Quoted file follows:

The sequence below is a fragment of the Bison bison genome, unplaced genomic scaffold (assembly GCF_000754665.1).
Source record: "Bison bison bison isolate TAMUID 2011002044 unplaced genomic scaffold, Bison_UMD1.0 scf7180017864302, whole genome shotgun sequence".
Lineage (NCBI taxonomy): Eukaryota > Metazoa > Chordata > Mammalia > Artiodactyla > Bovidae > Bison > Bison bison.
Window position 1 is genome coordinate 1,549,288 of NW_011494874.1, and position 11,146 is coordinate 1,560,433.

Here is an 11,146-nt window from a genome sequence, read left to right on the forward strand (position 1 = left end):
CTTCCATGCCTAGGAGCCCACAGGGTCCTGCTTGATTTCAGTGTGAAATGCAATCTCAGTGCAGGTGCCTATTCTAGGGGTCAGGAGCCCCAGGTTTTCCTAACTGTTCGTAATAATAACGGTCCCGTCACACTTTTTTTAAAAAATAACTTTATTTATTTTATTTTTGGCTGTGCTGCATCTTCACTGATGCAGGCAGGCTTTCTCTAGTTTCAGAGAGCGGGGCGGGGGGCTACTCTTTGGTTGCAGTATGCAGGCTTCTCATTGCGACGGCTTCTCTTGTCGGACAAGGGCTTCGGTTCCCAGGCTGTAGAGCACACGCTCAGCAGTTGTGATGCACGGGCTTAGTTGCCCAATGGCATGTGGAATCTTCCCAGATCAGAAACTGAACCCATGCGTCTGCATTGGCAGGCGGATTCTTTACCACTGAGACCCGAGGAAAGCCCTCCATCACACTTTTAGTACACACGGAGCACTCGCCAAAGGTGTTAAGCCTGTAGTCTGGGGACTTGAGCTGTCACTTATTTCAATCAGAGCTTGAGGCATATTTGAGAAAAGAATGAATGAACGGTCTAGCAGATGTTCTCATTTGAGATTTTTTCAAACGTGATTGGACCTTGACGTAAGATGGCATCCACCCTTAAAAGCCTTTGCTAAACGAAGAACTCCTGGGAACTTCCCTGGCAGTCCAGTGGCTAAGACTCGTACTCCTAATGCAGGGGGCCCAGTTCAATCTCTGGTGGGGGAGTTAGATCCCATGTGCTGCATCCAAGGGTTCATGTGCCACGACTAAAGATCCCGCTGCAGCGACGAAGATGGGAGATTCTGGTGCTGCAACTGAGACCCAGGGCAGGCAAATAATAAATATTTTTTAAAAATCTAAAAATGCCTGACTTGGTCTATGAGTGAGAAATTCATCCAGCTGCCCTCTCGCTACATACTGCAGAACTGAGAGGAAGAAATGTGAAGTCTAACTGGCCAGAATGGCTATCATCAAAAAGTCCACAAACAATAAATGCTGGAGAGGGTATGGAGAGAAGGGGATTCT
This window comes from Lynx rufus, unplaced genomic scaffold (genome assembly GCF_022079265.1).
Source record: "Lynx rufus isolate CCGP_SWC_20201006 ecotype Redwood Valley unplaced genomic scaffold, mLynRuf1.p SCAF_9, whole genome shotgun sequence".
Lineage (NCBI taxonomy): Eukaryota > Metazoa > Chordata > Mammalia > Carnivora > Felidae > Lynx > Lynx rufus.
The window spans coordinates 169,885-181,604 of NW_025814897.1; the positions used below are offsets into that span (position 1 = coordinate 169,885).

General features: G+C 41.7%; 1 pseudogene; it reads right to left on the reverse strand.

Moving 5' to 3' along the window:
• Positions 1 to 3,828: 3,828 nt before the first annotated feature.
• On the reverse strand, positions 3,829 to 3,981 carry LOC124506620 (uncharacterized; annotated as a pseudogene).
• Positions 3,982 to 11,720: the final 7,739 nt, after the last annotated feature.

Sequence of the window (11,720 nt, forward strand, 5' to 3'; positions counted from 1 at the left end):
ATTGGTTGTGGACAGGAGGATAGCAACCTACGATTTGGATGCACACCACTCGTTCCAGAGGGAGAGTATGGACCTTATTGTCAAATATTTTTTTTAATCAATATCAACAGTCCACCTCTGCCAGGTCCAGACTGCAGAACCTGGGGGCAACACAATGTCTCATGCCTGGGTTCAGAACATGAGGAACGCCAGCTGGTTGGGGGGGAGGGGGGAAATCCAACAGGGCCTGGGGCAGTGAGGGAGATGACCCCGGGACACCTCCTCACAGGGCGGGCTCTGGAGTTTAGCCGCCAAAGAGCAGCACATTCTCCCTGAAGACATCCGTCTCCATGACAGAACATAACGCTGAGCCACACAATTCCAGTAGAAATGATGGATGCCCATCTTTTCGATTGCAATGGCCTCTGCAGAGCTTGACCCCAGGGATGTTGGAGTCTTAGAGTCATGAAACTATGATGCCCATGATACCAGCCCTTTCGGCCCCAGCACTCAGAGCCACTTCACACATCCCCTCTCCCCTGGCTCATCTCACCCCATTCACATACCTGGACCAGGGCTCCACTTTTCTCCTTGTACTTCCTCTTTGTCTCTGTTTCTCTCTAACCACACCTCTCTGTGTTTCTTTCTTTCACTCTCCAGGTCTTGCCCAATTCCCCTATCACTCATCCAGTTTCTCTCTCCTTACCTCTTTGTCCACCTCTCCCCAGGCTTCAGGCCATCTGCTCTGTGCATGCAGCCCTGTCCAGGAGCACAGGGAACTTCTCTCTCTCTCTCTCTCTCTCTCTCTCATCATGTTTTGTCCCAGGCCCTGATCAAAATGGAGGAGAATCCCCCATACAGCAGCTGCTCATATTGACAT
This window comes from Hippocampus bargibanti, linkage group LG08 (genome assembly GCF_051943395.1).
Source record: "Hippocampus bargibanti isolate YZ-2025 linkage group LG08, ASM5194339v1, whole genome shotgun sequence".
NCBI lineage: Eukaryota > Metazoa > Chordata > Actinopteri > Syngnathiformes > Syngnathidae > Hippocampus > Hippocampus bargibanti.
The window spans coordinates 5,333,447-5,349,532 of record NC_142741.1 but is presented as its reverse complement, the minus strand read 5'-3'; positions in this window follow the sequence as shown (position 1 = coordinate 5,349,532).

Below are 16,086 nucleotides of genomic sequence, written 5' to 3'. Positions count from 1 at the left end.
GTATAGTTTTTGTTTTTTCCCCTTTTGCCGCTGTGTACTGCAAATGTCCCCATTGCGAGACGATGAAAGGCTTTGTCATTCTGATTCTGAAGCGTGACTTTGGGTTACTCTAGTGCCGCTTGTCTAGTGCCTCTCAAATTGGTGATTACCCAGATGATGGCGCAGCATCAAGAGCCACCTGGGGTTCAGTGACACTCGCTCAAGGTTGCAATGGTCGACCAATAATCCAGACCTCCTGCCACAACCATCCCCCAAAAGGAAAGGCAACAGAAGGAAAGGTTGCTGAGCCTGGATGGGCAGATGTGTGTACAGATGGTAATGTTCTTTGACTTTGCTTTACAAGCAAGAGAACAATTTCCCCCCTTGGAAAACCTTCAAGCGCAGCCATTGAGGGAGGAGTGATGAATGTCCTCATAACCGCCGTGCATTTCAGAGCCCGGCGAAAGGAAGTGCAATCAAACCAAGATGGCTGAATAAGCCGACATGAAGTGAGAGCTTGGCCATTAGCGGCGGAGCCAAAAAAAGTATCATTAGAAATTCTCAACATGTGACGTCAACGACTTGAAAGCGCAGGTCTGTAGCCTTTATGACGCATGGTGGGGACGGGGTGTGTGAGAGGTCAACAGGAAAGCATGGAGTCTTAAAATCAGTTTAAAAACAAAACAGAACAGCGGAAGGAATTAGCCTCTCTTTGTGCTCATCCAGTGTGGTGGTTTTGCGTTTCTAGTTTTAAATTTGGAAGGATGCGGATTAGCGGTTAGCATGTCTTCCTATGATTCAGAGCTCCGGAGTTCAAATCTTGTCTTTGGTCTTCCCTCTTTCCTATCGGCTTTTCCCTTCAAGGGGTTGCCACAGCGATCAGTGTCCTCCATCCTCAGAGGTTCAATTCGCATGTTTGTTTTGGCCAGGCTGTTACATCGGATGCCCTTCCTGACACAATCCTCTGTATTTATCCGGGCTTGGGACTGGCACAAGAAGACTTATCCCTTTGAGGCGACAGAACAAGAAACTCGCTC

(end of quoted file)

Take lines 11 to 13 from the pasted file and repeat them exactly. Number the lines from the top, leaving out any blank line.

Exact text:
General features: G+C 41.7%; 1 pseudogene; it reads right to left on the reverse strand.

Moving 5' to 3' along the window:
• Positions 1 to 3,828: 3,828 nt before the first annotated feature.